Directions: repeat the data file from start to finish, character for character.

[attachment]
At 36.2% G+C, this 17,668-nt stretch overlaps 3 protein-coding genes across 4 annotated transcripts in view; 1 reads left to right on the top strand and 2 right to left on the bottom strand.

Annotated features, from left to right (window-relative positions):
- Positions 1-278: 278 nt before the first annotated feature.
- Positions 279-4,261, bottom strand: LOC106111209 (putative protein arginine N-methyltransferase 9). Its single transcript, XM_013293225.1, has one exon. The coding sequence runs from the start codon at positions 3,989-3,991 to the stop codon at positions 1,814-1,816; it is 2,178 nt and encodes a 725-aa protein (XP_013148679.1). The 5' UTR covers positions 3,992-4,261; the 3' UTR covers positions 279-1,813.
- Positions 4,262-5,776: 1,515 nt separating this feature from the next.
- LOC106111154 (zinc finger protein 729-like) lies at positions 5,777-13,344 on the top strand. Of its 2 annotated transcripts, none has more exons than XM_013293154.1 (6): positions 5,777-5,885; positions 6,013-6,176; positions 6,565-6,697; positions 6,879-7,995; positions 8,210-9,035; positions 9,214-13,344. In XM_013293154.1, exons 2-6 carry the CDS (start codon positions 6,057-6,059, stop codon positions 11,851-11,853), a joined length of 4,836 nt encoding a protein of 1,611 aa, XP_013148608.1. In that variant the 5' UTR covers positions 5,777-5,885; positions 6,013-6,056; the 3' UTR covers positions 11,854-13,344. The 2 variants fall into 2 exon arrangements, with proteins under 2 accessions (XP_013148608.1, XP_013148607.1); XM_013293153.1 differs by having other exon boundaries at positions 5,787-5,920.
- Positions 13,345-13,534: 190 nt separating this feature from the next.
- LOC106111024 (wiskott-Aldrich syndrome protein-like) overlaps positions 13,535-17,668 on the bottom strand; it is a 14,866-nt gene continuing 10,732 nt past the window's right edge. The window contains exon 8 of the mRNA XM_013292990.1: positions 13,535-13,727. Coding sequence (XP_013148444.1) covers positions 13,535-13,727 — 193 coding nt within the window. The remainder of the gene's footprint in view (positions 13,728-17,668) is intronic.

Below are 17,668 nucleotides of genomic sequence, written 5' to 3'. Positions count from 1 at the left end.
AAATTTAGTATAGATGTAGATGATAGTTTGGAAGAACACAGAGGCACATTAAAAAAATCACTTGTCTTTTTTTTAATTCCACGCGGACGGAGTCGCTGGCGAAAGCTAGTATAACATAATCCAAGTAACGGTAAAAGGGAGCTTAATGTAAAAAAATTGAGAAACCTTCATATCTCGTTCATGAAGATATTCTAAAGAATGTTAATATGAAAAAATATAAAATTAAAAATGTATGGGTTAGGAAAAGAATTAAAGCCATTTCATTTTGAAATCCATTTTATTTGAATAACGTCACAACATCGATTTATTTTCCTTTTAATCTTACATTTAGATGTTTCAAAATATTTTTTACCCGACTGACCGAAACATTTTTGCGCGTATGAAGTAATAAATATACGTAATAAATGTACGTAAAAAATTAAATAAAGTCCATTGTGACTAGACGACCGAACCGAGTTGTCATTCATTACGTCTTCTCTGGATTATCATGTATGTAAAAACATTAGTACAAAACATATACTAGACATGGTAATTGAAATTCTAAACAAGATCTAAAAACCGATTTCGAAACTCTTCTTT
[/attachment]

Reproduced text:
At 36.2% G+C, this 17,668-nt stretch overlaps 3 protein-coding genes across 4 annotated transcripts in view; 1 reads left to right on the top strand and 2 right to left on the bottom strand.

Annotated features, from left to right (window-relative positions):
- Positions 1-278: 278 nt before the first annotated feature.
- Positions 279-4,261, bottom strand: LOC106111209 (putative protein arginine N-methyltransferase 9). Its single transcript, XM_013293225.1, has one exon. The coding sequence runs from the start codon at positions 3,989-3,991 to the stop codon at positions 1,814-1,816; it is 2,178 nt and encodes a 725-aa protein (XP_013148679.1). The 5' UTR covers positions 3,992-4,261; the 3' UTR covers positions 279-1,813.
- Positions 4,262-5,776: 1,515 nt separating this feature from the next.
- LOC106111154 (zinc finger protein 729-like) lies at positions 5,777-13,344 on the top strand. Of its 2 annotated transcripts, none has more exons than XM_013293154.1 (6): positions 5,777-5,885; positions 6,013-6,176; positions 6,565-6,697; positions 6,879-7,995; positions 8,210-9,035; positions 9,214-13,344. In XM_013293154.1, exons 2-6 carry the CDS (start codon positions 6,057-6,059, stop codon positions 11,851-11,853), a joined length of 4,836 nt encoding a protein of 1,611 aa, XP_013148608.1. In that variant the 5' UTR covers positions 5,777-5,885; positions 6,013-6,056; the 3' UTR covers positions 11,854-13,344. The 2 variants fall into 2 exon arrangements, with proteins under 2 accessions (XP_013148608.1, XP_013148607.1); XM_013293153.1 differs by having other exon boundaries at positions 5,787-5,920.
- Positions 13,345-13,534: 190 nt separating this feature from the next.
- LOC106111024 (wiskott-Aldrich syndrome protein-like) overlaps positions 13,535-17,668 on the bottom strand; it is a 14,866-nt gene continuing 10,732 nt past the window's right edge. The window contains exon 8 of the mRNA XM_013292990.1: positions 13,535-13,727. Coding sequence (XP_013148444.1) covers positions 13,535-13,727 — 193 coding nt within the window. The remainder of the gene's footprint in view (positions 13,728-17,668) is intronic.

Below are 17,668 nucleotides of genomic sequence, written 5' to 3'. Positions count from 1 at the left end.
AAATTTAGTATAGATGTAGATGATAGTTTGGAAGAACACAGAGGCACATTAAAAAAATCACTTGTCTTTTTTTTAATTCCACGCGGACGGAGTCGCTGGCGAAAGCTAGTATAACATAATCCAAGTAACGGTAAAAGGGAGCTTAATGTAAAAAAATTGAGAAACCTTCATATCTCGTTCATGAAGATATTCTAAAGAATGTTAATATGAAAAAATATAAAATTAAAAATGTATGGGTTAGGAAAAGAATTAAAGCCATTTCATTTTGAAATCCATTTTATTTGAATAACGTCACAACATCGATTTATTTTCCTTTTAATCTTACATTTAGATGTTTCAAAATATTTTTTACCCGACTGACCGAAACATTTTTGCGCGTATGAAGTAATAAATATACGTAATAAATGTACGTAAAAAATTAAATAAAGTCCATTGTGACTAGACGACCGAACCGAGTTGTCATTCATTACGTCTTCTCTGGATTATCATGTATGTAAAAACATTAGTACAAAACATATACTAGACATGGTAATTGAAATTCTAAACAAGATCTAAAAACCGATTTCGAAACTCTTCTTT